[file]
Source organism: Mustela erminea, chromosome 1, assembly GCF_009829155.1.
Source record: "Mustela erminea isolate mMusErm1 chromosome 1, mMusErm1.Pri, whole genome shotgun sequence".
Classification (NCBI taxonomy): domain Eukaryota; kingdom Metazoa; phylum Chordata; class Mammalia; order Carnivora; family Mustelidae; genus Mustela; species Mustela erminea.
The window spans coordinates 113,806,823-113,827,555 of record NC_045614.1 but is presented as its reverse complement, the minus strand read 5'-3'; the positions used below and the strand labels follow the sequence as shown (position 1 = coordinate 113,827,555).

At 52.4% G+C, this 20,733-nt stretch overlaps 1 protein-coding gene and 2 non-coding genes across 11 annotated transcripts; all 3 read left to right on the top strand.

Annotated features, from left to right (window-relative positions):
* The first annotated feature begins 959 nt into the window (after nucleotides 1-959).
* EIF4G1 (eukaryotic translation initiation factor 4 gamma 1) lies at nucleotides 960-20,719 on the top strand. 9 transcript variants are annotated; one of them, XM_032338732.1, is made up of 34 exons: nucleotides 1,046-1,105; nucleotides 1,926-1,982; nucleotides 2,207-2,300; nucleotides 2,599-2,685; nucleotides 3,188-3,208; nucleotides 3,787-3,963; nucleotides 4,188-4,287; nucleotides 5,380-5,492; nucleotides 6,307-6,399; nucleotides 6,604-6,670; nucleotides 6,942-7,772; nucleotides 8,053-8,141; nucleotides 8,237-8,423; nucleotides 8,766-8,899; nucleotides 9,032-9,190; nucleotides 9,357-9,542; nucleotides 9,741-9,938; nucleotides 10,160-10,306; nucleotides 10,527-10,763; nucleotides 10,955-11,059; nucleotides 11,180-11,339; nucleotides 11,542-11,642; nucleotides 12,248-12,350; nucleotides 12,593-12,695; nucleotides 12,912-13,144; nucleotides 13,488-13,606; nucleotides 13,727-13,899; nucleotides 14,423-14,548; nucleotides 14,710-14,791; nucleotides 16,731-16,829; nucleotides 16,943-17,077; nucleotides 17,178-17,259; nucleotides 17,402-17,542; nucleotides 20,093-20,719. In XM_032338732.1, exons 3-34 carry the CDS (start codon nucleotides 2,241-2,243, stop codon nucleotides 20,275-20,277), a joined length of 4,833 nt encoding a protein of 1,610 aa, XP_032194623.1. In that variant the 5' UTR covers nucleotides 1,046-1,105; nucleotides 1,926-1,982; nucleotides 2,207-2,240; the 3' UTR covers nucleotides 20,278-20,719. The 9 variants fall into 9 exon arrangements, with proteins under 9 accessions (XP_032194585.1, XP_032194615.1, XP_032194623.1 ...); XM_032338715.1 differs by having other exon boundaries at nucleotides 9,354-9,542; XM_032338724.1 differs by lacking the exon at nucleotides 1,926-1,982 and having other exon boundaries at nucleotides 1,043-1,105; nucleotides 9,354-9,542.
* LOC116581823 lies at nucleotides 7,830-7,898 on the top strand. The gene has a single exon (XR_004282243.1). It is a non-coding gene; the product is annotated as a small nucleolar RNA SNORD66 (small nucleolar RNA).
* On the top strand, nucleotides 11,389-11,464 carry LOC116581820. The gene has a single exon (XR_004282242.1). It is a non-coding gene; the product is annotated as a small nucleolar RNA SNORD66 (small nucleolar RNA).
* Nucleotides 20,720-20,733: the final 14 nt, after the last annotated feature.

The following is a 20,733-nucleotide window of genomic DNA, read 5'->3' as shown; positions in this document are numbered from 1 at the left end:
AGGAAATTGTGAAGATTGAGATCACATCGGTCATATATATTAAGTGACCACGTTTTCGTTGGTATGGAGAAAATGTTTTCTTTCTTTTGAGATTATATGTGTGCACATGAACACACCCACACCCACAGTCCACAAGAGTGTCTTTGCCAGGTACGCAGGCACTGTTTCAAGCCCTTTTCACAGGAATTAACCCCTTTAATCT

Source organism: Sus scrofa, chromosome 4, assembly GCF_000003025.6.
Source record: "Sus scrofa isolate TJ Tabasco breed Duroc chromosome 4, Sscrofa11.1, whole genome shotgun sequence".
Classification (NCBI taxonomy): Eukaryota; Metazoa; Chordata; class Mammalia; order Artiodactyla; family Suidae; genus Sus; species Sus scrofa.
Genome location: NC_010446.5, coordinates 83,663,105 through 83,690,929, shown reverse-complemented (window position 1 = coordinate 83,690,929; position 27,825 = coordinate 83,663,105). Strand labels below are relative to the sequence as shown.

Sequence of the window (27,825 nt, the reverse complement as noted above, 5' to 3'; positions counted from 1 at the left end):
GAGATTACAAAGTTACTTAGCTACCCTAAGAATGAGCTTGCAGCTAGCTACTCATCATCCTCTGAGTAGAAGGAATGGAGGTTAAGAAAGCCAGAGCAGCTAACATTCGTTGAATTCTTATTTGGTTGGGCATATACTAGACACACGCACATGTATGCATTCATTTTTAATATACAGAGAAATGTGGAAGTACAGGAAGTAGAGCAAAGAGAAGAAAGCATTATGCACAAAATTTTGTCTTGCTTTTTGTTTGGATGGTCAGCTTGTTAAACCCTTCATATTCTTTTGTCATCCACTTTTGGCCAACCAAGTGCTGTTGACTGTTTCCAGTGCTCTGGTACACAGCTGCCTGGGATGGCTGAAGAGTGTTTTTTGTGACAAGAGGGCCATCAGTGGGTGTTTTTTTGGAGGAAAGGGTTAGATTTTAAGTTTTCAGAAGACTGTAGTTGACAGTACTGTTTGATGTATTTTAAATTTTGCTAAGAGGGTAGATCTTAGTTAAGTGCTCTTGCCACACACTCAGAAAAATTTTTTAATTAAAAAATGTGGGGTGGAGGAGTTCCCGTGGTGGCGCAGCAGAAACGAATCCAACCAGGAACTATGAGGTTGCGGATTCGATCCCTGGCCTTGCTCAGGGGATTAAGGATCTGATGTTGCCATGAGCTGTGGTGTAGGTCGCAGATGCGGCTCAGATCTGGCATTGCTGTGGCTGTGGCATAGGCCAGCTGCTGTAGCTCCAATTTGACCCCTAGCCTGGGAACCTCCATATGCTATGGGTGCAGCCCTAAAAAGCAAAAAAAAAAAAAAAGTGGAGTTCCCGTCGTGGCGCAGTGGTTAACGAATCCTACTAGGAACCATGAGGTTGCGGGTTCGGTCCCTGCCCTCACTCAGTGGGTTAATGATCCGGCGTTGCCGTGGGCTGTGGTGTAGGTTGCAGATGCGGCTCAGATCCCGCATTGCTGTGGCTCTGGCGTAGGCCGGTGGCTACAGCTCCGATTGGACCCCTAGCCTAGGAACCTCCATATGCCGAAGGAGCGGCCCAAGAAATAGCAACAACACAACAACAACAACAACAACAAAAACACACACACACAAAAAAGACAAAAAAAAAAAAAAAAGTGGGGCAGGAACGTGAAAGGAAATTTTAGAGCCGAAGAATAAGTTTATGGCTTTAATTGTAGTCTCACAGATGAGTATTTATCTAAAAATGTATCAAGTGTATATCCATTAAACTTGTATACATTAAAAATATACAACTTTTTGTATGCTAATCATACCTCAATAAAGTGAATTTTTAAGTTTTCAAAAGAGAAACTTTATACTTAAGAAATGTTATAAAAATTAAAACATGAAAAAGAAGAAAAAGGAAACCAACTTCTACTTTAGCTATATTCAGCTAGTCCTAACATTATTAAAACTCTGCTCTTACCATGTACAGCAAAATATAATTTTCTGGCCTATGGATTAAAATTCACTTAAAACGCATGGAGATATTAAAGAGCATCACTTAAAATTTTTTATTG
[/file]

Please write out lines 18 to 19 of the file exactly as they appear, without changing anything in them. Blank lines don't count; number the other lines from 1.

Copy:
Sequence of the window (27,825 nt, the reverse complement as noted above, 5' to 3'; positions counted from 1 at the left end):
GAGATTACAAAGTTACTTAGCTACCCTAAGAATGAGCTTGCAGCTAGCTACTCATCATCCTCTGAGTAGAAGGAATGGAGGTTAAGAAAGCCAGAGCAGCTAACATTCGTTGAATTCTTATTTGGTTGGGCATATACTAGACACACGCACATGTATGCATTCATTTTTAATATACAGAGAAATGTGGAAGTACAGGAAGTAGAGCAAAGAGAAGAAAGCATTATGCACAAAATTTTGTCTTGCTTTTTGTTTGGATGGTCAGCTTGTTAAACCCTTCATATTCTTTTGTCATCCACTTTTGGCCAACCAAGTGCTGTTGACTGTTTCCAGTGCTCTGGTACACAGCTGCCTGGGATGGCTGAAGAGTGTTTTTTGTGACAAGAGGGCCATCAGTGGGTGTTTTTTTGGAGGAAAGGGTTAGATTTTAAGTTTTCAGAAGACTGTAGTTGACAGTACTGTTTGATGTATTTTAAATTTTGCTAAGAGGGTAGATCTTAGTTAAGTGCTCTTGCCACACACTCAGAAAAATTTTTTAATTAAAAAATGTGGGGTGGAGGAGTTCCCGTGGTGGCGCAGCAGAAACGAATCCAACCAGGAACTATGAGGTTGCGGATTCGATCCCTGGCCTTGCTCAGGGGATTAAGGATCTGATGTTGCCATGAGCTGTGGTGTAGGTCGCAGATGCGGCTCAGATCTGGCATTGCTGTGGCTGTGGCATAGGCCAGCTGCTGTAGCTCCAATTTGACCCCTAGCCTGGGAACCTCCATATGCTATGGGTGCAGCCCTAAAAAGCAAAAAAAAAAAAAAAGTGGAGTTCCCGTCGTGGCGCAGTGGTTAACGAATCCTACTAGGAACCATGAGGTTGCGGGTTCGGTCCCTGCCCTCACTCAGTGGGTTAATGATCCGGCGTTGCCGTGGGCTGTGGTGTAGGTTGCAGATGCGGCTCAGATCCCGCATTGCTGTGGCTCTGGCGTAGGCCGGTGGCTACAGCTCCGATTGGACCCCTAGCCTAGGAACCTCCATATGCCGAAGGAGCGGCCCAAGAAATAGCAACAACACAACAACAACAACAACAACAAAAACACACACACACAAAAAAGACAAAAAAAAAAAAAAAAGTGGGGCAGGAACGTGAAAGGAAATTTTAGAGCCGAAGAATAAGTTTATGGCTTTAATTGTAGTCTCACAGATGAGTATTTATCTAAAAATGTATCAAGTGTATATCCATTAAACTTGTATACATTAAAAATATACAACTTTTTGTATGCTAATCATACCTCAATAAAGTGAATTTTTAAGTTTTCAAAAGAGAAACTTTATACTTAAGAAATGTTATAAAAATTAAAACATGAAAAAGAAGAAAAAGGAAACCAACTTCTACTTTAGCTATATTCAGCTAGTCCTAACATTATTAAAACTCTGCTCTTACCATGTACAGCAAAATATAATTTTCTGGCCTATGGATTAAAATTCACTTAAAACGCATGGAGATATTAAAGAGCATCACTTAAAATTTTTTATTG